Justice Jumps Into Art-Rock Territory on 'Audio, Video, Disco'
The new album...is a bit like seeing an old friend with a new hairdo. Is Justice a duo in denial? The Parisian pair's new album, Audio, Video, Disco, couldn't be further removed from the sound of their 2007 debut record, but Gaspard Augé and Xavier de Rosnay both assert that the two records are essentially cut from the same cloth. Despite the fact that AVD is an elegant, artful-but-accessible blend of prog rock, spacey '70s Euro synth sounds, and art-pop a la Alan Parsons Project/10cc, while its predecessor was a collection of brutal, buzzing bass riffs and in-your-face grooves designed for the dance floor, Augé insists that "For us it’s not so different. The new album, compared to the first one, is a bit like seeing an old friend with a new hairdo, in the sense that the intention and the influences and everything is pretty much similar to what we’ve always been doing, only the shape changes a bit. But the shape is such a small detail."
No, he isn't being willfully contrary or blithely obfuscatory; both Augé and de Rosnay speak quite earnestly and openly about their views on the new release. Justice has clearly just immersed themselves so completely in the creative process that they see their entire output as an ever-unfolding story with different chapters, and that's probably as it should be. It speaks to their commitment to craft. Without too much prodding, Augé allows that "The main difference is maybe that this record sounds much more dry than the first one, and really more laid-back. One of the challenges of this record for us was to really make it heavy and powerful without making it aggressive, and without using sonic tricks to achieve that. We backed off the production a lot. We wanted it to sound like a rehearsal...like a demo, but with good sound and a lot of detail in it. We wrote the record in a kind of over-the-top way, and we felt that doing a really dry production would be a good thing...If we would have overproduced it, it would be like eating a cake with too much cream on it."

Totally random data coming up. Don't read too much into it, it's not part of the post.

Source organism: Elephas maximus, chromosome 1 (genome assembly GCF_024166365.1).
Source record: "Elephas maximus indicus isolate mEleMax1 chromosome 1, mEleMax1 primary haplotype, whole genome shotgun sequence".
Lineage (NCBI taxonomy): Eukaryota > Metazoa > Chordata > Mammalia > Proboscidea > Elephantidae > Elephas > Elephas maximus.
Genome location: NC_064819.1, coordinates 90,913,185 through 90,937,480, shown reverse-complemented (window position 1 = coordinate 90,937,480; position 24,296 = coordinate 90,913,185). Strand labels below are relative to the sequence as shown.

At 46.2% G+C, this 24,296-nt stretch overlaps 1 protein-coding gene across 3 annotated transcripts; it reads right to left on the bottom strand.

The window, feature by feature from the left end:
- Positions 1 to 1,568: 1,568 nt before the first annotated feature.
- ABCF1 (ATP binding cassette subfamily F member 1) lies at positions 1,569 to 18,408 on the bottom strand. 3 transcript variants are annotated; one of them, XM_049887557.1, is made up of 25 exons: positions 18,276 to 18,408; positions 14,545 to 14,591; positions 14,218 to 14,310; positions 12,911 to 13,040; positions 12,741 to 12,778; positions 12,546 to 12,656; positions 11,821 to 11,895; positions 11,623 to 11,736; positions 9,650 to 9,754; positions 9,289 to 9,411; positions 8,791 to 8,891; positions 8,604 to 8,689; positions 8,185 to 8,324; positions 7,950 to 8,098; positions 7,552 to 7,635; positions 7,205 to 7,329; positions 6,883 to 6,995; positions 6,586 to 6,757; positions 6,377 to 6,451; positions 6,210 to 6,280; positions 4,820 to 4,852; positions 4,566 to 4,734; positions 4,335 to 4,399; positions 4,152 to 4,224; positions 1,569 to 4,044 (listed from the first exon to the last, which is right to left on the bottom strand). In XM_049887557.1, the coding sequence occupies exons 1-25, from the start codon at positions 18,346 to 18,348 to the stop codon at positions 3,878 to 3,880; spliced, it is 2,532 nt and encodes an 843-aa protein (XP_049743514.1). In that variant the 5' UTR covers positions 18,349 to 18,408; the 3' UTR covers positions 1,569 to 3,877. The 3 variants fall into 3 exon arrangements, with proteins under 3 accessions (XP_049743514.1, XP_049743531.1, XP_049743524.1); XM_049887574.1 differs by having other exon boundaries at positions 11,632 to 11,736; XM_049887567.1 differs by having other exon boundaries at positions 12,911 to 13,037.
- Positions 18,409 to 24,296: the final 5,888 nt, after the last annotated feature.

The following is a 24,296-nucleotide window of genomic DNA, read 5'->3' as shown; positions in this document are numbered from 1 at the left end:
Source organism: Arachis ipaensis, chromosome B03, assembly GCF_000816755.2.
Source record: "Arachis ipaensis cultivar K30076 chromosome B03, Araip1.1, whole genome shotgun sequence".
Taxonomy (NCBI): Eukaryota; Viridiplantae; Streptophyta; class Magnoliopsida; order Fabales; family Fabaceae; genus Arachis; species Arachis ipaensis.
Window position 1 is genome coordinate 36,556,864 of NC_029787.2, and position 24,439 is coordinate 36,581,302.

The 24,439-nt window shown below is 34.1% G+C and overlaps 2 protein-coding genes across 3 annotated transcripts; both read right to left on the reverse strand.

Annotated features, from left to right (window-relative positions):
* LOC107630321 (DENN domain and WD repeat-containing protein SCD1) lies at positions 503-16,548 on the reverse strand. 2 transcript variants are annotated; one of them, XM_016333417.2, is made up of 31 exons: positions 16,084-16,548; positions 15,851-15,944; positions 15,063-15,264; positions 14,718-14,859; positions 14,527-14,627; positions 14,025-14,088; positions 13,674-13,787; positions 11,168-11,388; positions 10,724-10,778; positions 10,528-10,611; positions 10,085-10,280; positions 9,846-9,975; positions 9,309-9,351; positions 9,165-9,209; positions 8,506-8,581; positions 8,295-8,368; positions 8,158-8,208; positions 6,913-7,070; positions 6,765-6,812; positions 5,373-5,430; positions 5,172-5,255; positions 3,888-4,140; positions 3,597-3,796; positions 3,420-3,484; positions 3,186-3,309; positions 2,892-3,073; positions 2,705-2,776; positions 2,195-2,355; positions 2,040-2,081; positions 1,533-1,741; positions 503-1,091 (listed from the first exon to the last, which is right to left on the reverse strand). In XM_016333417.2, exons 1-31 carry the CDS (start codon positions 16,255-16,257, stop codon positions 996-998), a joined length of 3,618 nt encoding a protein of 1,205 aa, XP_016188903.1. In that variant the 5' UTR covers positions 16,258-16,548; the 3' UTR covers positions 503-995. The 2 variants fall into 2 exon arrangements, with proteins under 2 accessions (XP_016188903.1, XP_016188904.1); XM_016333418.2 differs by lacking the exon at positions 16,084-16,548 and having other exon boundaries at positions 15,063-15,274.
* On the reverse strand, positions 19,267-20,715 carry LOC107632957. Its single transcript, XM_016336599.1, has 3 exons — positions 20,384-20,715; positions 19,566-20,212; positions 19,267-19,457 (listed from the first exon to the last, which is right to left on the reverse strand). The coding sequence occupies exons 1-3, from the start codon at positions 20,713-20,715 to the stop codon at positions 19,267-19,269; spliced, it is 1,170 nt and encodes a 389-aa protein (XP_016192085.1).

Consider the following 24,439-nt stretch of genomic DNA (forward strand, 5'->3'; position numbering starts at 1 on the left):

"You are the first journalist to mention 10cc, which is a band that we are really fans of," admits de Rosnay, whose surprise seems to prompt an enthusiastic assessment of that band's influence on the album. "One song that was really influential to us from 10cc is 'Feel The Benefit' [From 1977’s Deceptive Bends]. That is an 11-minute song that starts like The Beatles’ 'Dear Prudence,' then it goes into some sort of power pop, and then it goes into something that could be like samba, and then it comes back again for the last few minutes to that power-pop thing. We found it interesting that you can make a song that goes through many different stages, and maybe that inspired us."
On an album that moves from stately, Pink Floyd-like soundscapes to airy pop moments to Jean Michel Jarre-on-cocaine synthstravaganzas, the aforementioned fondness for bold juxtaposition would seem to be key. But another major aspect of AVD's aural identity has to do with the guest vocalists who appear on four of the album's 11 tracks. Ali Love, Morgan Phalen of New York hard rockers Diamond Nights, and Vincent Vendetta from Australian electropoppers Midnight Juggernauts all add significantly to the sound of Justice's second outing. "When we wrote the songs, it just made us think of different people," says de Rosnay of the singers. "For example, when we wrote 'Ohio,' it made us think of Vincent...because we used to tour with him, and we are fans of Midnight Juggernauts for a long time. He would be the best to perform it, so we just called him and asked him to do it. The same thing with Ali Love and Morgan Phalen, they were just making music we were fans of, and the songs made us think of them. What they have in common is they sound very masculine without being macho."
When looking ahead to Justice's touring plans, Augé returns to the idea of the duo's two albums as being eminently compatible. "When we play live we don’t try to recreate the record," he says. "The way we think of live shows is just to take all the elements we have from the two records...putting them into one big track that is one hour and 15 minutes." As sanguine as he might sound about that process, that's bound to be one big track indeed.